* Correction appended
A representative from Gov. Rick Perry’s office pushed back Tuesday against criticism that the governor overreached in funding the deployment of Texas National Guard troops to the U.S.-Mexico border, saying the governor made the best choice possible in an emergency situation.
The comments by Mike Morrissey, the governor's deputy chief of staff and senior adviser, came at a Legislative Budget Board meeting. Morrissey said the governor, facing a situation along the border that had risen to an emergency level, had three ways to fund the National Guard deployment: using the emergency rider, tapping into the governor’s disaster funds or utilizing the traditional "budget execution" authority of the board to find sources of money.
Perry chose to use the rider, Morrissey said, because he was concerned that the budget execution option would take too long and Perry didn’t want to deplete the disaster fund in the midst of hurricane season. The result: Perry redirected $38 million in unused Department of Public Safety funding for emergency radio communications to go toward the National Guard.
Morrissey's remarks drew mixed reactions from the board's members, with both Republican and Democratic lawmakers voicing criticism and understanding. State Rep. John Zerwas, R-Richmond, said that “for the most part, this group was left out of even the information loop on this.”
The South Texas border has drawn heavy attention in recent months as more than 57,000 unaccompanied children — mainly from Honduras, El Salvador and Guatemala — have crossed the U.S. border, mostly into Texas.
Morrissey also said "this is the first time that I know of" that Perry has used a little-known budget rider to appropriate funds without going through the Legislature.
On Monday, Perry's move had drawn scrutiny from several lawmakers, with a spokesman for House Speaker Joe Straus, R-San Antonio, telling the Tribune that using the disaster funds would have offered "a more transparent approach."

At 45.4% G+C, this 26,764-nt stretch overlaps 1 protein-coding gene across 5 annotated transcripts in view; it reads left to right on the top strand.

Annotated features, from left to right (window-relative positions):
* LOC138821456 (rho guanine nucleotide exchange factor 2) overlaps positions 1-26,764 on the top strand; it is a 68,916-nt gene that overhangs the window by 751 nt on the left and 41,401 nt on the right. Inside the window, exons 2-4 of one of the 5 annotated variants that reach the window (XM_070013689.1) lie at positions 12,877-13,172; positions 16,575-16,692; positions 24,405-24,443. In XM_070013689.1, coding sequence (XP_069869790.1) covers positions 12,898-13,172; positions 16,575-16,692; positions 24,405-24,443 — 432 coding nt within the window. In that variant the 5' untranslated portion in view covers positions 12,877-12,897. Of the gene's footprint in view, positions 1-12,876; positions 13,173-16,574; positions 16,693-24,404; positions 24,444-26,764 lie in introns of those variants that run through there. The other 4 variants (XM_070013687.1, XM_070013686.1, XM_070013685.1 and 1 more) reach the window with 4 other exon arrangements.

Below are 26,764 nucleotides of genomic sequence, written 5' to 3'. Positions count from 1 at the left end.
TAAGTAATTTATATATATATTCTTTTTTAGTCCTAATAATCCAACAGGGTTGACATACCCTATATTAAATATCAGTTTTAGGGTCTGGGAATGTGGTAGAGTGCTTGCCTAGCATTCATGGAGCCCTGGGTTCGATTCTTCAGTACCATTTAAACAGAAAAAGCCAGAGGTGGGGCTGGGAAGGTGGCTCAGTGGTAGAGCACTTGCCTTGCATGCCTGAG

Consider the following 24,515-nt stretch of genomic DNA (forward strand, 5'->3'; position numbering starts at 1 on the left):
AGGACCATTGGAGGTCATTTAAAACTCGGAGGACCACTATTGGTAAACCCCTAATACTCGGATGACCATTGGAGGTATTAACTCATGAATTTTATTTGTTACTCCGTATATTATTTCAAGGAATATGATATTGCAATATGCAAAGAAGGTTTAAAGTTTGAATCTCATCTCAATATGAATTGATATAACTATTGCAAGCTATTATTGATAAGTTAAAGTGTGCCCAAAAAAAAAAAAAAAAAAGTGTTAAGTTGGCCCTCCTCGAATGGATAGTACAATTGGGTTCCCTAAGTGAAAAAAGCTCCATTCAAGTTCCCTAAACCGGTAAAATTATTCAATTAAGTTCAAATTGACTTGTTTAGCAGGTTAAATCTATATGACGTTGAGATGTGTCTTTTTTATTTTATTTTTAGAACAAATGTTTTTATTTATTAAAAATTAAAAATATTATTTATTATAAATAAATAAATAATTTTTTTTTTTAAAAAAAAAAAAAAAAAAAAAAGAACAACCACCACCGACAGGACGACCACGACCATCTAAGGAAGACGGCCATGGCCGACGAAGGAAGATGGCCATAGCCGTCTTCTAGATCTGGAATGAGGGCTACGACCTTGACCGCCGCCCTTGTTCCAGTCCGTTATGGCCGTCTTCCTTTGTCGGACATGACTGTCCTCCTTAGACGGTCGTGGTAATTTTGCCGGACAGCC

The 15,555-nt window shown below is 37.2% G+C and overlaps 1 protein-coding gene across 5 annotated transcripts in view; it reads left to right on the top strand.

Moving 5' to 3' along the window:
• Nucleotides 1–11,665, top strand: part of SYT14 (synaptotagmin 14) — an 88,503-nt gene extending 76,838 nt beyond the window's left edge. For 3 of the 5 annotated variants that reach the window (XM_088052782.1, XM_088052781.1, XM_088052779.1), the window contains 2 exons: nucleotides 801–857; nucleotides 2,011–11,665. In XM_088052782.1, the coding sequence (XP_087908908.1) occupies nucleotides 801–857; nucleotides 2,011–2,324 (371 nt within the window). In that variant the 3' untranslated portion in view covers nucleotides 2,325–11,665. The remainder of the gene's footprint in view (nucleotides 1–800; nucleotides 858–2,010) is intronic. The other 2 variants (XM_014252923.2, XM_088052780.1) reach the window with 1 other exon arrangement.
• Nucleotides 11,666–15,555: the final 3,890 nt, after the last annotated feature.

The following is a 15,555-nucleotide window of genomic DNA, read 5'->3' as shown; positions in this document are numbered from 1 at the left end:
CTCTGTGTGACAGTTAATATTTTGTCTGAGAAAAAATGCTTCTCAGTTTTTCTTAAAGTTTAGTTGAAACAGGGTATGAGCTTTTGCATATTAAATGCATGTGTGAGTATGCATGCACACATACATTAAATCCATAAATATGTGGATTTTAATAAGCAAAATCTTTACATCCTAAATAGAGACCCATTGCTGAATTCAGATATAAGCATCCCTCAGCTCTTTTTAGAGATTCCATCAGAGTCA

Perry laid out his rationale for classifying the border crisis as an emergency in a July 29 letter to the comptroller’s office, Morrissey said, noting that the governor had asked the federal government for assistance for years.
The comptroller’s office then worked to find the $38 million in the DPS emergency communications purse, said Martin Hubert, deputy comptroller.
That decision, and the process employed to reach it, drew some criticism from representatives and senators on the Legislative Budget Board, which moves funds among state agencies between the Legislature’s biennial sessions.
State Rep. Sylvester Turner, D-Houston, noted that local border sheriffs and DPS officials testified last week that they did not ask for the National Guard’s deployment. He added that the funding process could set a bad precedent: “That becomes my concern: What makes this situation so unique that down the road the next governor, the governor after that, can’t declare almost any situation an emergency?”
But Perry’s decision garnered some bipartisan support as well. Lt. Gov. David Dewhurst addressed Turner directly, saying, “I believe that there is the basis and the need for doing what we’re doing.”
And state Sen. Juan “Chuy” Hinojosa, D-McAllen, said he agreed with the choice to save disaster funding for potential hurricanes and other crises.
House committee hearing
The border security efforts were also discussed at a Texas House Committee on Homeland Security and Public Safety hearing Tuesday morning.
Committee members asked Adjutant General John Nichols, head of the Texas National Guard, to define the scope of the organization's mission.